Monday, 6 May 2013

Westminster council's new cycling strategy - Good intentions at the start but this isn't a strategy; it's a document for keeping things just as they are at the moment: Polluted, congested and intimidating car-centric roads


Travel to work changes in Westminster. Source
City of Westminster
Last week, Westminster Council published the first draft of its new cycling strategy 2013 - 2026. It’s a strategy that is trying very hard to get things right but is severely compromised by some highly contradictory recommendations and some subjective opinion that is presented as fact.

Firstly, the good stuff: The Council’s cycling vision does contain some pretty bold ambitions. Westminster asserts its intention to become “a national leader in cycling provision, making it safer and more attractive for a greater numberof people, from all backgrounds, to cycle more frequently.” Good stuff.

The document is surprisingly clear about why the Council should support cycling. It is packed with evidence to support Westminster’s premise that more people cycling could help the borough to:

·      sustain its population growth and new jobs
·      ease congestion on its roads
·      offer a viable way to its population of travelling at minimal cost
·      significantly improve the health of its residents, worker & visitors
·      improve local air quality

The fact that the borough so convincingly understands why it should support cycling networks on its streets makes it all the stranger that some of the detail in this strategy is downright dodgy. Here are just a handful of the problems:

Some good things do eventually happen in Westminster.
This new link was built with Sustrans for people 
to walk and cycle under the Westway and opened last week.
The document states “the Council would like to see cycling normalised with more people of all ages and backgrounds participating”. Fantastic. It points out that 42% of all journeys made just by Westminster residents by mechanised transport could easily be made by bike, in other words, great potential to get all sorts of people on bikes. But the document rightly acknowledges that fear of traffic is putting people off using a bike instead of other transport modes: A whopping 64% of people say they won’t cycle here because of safety-related fears.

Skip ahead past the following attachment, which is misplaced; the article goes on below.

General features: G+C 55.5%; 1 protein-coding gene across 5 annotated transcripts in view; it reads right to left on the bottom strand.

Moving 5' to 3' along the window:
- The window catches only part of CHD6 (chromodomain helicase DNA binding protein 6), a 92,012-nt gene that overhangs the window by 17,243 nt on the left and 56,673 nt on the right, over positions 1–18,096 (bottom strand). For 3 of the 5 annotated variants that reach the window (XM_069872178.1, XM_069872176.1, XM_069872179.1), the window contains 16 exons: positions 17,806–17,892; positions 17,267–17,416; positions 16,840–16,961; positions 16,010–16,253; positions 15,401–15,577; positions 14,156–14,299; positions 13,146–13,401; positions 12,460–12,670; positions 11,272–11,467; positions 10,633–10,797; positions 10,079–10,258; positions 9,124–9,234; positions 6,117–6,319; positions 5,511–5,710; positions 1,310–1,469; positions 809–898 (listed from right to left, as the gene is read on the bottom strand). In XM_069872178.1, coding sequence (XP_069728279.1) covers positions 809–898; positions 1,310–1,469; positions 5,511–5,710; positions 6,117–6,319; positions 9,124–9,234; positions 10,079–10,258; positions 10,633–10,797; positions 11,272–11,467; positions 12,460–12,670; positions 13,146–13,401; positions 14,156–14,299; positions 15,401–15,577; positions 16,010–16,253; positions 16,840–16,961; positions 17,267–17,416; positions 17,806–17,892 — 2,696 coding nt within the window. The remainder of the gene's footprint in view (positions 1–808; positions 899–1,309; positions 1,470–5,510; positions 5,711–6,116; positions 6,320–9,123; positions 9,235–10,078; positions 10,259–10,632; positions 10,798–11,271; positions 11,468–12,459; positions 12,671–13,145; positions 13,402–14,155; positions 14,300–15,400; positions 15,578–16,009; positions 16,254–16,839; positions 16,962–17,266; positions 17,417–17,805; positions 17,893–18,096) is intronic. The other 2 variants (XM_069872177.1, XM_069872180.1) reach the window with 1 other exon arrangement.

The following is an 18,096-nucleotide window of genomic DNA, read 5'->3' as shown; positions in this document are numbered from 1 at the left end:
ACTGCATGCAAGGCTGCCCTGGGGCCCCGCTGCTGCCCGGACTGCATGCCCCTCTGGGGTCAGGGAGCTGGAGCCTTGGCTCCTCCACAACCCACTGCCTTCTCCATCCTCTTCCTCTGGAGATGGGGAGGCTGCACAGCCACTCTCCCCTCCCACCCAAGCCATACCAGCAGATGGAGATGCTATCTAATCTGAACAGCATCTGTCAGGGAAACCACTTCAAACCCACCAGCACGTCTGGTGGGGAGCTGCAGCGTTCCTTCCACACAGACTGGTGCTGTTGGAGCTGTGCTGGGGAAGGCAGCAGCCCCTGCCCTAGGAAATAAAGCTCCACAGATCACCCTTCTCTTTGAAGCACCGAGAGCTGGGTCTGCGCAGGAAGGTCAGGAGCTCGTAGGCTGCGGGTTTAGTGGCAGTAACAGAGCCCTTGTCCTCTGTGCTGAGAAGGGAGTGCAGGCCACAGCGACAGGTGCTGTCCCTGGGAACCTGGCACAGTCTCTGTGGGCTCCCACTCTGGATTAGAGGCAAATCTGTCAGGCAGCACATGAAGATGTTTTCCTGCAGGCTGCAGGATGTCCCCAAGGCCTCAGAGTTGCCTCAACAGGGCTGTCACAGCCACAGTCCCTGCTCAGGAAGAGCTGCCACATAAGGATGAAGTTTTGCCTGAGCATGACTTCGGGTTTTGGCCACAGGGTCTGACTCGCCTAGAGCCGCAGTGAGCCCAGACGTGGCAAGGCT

Backed by a clear motive to get people cycling and a clear explanation of reasons why they don’t cycle, you might assume the Council would conclude it needs to create safe networks which make it easy to chose bike transport. And, to some extent, the Council says it will do this by supporting Boris Johnson’s ambition to build a network of bike Quietways, a central London bike ‘grid’ and further develop the Cycle Super Highways. There are also references to working with Sustrans to create links like the recently opened route under the Westway; a nod to the need for more contraflow cycling (which is now standard in many other inner London boroughs); better coordination with the Royal Parks to enable more cycling through the parks; and a realisation that the borough needs more bike parking both for visitors and on street / on estates. 

What concerns me, however, is that these are only small (albeit very useful) interventions. A far greater chunk of the strategy is about “encouraging road users to show greater consideration for each other”. There's nothing wrong with the general principle of that statement. It's what follows that defies belief: Provided the Council can encourage road users to show greater consideration, says the document, this will "enable safer integration and shared routes rather than a presumption for segregation". No mention of the need to make those 'shared routes' safer so that people don't have to mix with lorries, buses and impatient minicabs. And, oddly, the Council recognises and seems to support TfL's plans to put segregated bike lanes on some of its own main roads through the borough but not on Westminster-controlled roads (92% of the roads in the borough).

Cycling into Westminster over Waterloo
Bridge. Most people just give up. Note how
many people are with their bikes on the
pavement. I can completely understand why.
The strategy continues: “The Council has to take account of the volume of different types of [road] user on different streets and at different times of day”. Well, yes, it does. But it also has to balance those current requirements with the “volume of different types of user” (bicycle, car, van or bus user) it wants to have in the future. And in this particular task, I’m afraid the strategy is a complete failure. It refuses to accept that, in order to achieve its vision of becoming a leader in bicycle transport, things will – over time – need to change on its streets. For every bold statement in this document, there is another statement that slams the entire strategy back towards retaining the status quo. I’m afraid I don’t think that’s good enough.